Skip to main content
Open Access Publications from the University of California

Monoterpenes are the largest source of summertime organic aerosol in the southeastern United States.

  • Author(s): Zhang, Haofei
  • Yee, Lindsay D
  • Lee, Ben H
  • Curtis, Michael P
  • Worton, David R
  • Isaacman-VanWertz, Gabriel
  • Offenberg, John H
  • Lewandowski, Michael
  • Kleindienst, Tadeusz E
  • Beaver, Melinda R
  • Holder, Amara L
  • Lonneman, William A
  • Docherty, Kenneth S
  • Jaoui, Mohammed
  • Pye, Havala OT
  • Hu, Weiwei
  • Day, Douglas A
  • Campuzano-Jost, Pedro
  • Jimenez, Jose L
  • Guo, Hongyu
  • Weber, Rodney J
  • de Gouw, Joost
  • Koss, Abigail R
  • Edgerton, Eric S
  • Brune, William
  • Mohr, Claudia
  • Lopez-Hilfiker, Felipe D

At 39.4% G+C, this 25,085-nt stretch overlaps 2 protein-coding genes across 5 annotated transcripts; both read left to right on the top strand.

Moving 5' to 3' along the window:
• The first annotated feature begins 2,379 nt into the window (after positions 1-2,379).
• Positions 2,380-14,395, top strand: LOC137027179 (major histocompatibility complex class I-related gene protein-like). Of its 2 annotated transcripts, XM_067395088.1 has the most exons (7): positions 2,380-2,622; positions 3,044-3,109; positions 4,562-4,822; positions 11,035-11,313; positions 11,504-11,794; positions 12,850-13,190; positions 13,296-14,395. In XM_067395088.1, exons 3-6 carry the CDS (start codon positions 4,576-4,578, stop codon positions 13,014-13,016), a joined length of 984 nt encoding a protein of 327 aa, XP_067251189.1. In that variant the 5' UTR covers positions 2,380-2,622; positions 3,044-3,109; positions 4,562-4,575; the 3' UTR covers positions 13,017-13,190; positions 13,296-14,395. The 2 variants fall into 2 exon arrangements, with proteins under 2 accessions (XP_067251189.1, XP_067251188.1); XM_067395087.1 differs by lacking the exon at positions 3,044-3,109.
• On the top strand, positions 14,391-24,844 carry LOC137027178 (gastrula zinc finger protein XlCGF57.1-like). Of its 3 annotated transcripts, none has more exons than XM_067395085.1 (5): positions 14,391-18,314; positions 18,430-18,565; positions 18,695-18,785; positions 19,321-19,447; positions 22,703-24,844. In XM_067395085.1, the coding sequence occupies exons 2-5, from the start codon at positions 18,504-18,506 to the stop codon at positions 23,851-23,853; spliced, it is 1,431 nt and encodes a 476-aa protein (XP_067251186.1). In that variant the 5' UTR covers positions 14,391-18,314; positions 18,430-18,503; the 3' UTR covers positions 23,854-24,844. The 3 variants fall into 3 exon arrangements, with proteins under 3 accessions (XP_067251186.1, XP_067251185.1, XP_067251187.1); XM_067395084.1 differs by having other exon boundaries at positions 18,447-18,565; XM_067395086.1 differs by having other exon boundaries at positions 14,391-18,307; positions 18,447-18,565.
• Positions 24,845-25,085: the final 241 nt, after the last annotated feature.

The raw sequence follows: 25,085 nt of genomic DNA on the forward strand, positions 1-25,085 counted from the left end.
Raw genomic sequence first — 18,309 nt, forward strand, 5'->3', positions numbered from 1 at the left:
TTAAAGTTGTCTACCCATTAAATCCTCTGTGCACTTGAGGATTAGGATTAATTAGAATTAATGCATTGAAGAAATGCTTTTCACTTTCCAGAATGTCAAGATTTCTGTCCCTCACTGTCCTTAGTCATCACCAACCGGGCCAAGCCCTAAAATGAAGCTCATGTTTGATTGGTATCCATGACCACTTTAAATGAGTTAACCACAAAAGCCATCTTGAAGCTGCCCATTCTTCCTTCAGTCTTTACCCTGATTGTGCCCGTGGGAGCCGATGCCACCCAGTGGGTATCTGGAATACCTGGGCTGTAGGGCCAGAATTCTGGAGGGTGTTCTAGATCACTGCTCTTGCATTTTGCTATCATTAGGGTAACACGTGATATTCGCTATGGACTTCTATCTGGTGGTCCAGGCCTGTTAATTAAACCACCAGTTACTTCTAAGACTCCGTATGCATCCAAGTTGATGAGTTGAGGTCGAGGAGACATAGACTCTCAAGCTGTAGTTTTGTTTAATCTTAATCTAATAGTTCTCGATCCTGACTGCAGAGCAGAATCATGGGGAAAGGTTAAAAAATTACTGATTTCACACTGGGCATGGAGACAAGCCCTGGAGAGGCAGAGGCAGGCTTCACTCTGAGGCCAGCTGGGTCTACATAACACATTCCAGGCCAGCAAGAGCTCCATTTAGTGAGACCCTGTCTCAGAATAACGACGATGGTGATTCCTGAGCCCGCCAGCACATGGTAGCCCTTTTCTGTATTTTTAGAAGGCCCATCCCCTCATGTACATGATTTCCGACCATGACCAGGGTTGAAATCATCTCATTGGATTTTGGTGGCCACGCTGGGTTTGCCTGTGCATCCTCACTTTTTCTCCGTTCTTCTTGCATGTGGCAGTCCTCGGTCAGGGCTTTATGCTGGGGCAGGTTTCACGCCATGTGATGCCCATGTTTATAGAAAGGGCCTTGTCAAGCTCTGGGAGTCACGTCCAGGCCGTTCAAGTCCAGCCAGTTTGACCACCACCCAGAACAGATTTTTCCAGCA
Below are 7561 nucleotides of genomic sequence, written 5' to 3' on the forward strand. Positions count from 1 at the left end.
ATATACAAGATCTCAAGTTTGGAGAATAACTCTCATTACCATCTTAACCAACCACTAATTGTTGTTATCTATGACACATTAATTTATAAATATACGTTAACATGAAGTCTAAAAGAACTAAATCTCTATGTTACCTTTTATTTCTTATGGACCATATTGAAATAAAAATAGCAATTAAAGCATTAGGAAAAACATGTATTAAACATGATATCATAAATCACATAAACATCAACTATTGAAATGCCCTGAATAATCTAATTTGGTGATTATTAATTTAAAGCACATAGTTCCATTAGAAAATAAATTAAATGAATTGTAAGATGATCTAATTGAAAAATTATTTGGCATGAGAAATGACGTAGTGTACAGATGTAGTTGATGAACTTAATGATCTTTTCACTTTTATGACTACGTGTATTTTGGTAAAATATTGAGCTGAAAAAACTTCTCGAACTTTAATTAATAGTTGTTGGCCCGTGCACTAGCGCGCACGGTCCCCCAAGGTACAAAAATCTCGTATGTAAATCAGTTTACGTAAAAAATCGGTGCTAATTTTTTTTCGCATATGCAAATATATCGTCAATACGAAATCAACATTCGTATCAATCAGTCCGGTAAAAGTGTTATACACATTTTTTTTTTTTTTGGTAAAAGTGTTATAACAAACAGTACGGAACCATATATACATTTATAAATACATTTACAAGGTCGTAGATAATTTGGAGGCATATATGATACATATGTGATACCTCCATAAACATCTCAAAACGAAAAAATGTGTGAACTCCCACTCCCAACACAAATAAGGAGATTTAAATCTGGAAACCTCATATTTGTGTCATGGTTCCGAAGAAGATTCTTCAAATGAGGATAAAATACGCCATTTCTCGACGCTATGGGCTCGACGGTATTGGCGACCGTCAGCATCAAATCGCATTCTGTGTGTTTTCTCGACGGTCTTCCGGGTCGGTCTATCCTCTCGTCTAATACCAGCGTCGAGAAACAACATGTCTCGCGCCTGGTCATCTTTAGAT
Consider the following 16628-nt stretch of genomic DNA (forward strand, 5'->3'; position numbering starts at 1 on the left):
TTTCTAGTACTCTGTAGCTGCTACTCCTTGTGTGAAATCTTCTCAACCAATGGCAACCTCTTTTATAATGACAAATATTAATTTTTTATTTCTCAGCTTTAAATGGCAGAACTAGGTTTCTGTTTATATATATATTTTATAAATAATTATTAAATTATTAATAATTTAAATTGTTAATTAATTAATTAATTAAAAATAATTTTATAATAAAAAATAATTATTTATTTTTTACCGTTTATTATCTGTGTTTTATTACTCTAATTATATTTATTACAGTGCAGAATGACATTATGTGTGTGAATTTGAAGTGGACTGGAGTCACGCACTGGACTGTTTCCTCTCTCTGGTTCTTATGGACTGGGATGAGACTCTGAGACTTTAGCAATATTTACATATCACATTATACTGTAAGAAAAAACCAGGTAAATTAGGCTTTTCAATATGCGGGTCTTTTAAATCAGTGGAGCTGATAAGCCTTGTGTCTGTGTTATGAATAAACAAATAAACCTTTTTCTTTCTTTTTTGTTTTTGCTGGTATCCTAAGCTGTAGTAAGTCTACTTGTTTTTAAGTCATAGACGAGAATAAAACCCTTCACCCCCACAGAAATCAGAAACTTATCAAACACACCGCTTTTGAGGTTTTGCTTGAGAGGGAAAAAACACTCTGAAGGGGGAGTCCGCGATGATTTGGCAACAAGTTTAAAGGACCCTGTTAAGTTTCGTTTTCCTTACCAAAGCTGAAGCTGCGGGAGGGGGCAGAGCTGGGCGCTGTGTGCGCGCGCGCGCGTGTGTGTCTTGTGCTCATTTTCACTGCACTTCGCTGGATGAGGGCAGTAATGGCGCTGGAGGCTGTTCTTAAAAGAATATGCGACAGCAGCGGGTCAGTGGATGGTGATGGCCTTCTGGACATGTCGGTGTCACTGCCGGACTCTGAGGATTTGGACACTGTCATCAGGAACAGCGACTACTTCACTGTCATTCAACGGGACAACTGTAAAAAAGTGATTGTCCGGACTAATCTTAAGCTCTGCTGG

• Lutz, Anna
  • Kreisberg, Nathan M
  • Spielman, Steve R
  • Hering, Susanne V
  • Wilson, Kevin R
  • Thornton, Joel A
  • Goldstein, Allen H
  • et al.

The chemical complexity of atmospheric organic aerosol (OA) has caused substantial uncertainties in understanding its origins and environmental impacts. Here, we provide constraints on OA origins through compositional characterization with molecular-level details. Our results suggest that secondary OA (SOA) from monoterpene oxidation accounts for approximately half of summertime fine OA in Centreville, AL, a forested area in the southeastern United States influenced by anthropogenic pollution. We find that different chemical processes involving nitrogen oxides, during days and nights, play a central role in determining the mass of monoterpene SOA produced. These findings elucidate the strong anthropogenic-biogenic interaction affecting ambient aerosol in the southeastern United States and point out the importance of reducing anthropogenic emissions, especially under a changing climate, where biogenic emissions will likely keep increasing.

Many UC-authored scholarly publications are freely available on this site because of the UC's open access policies. Let us know how this access is important for you.

Main Content
Current View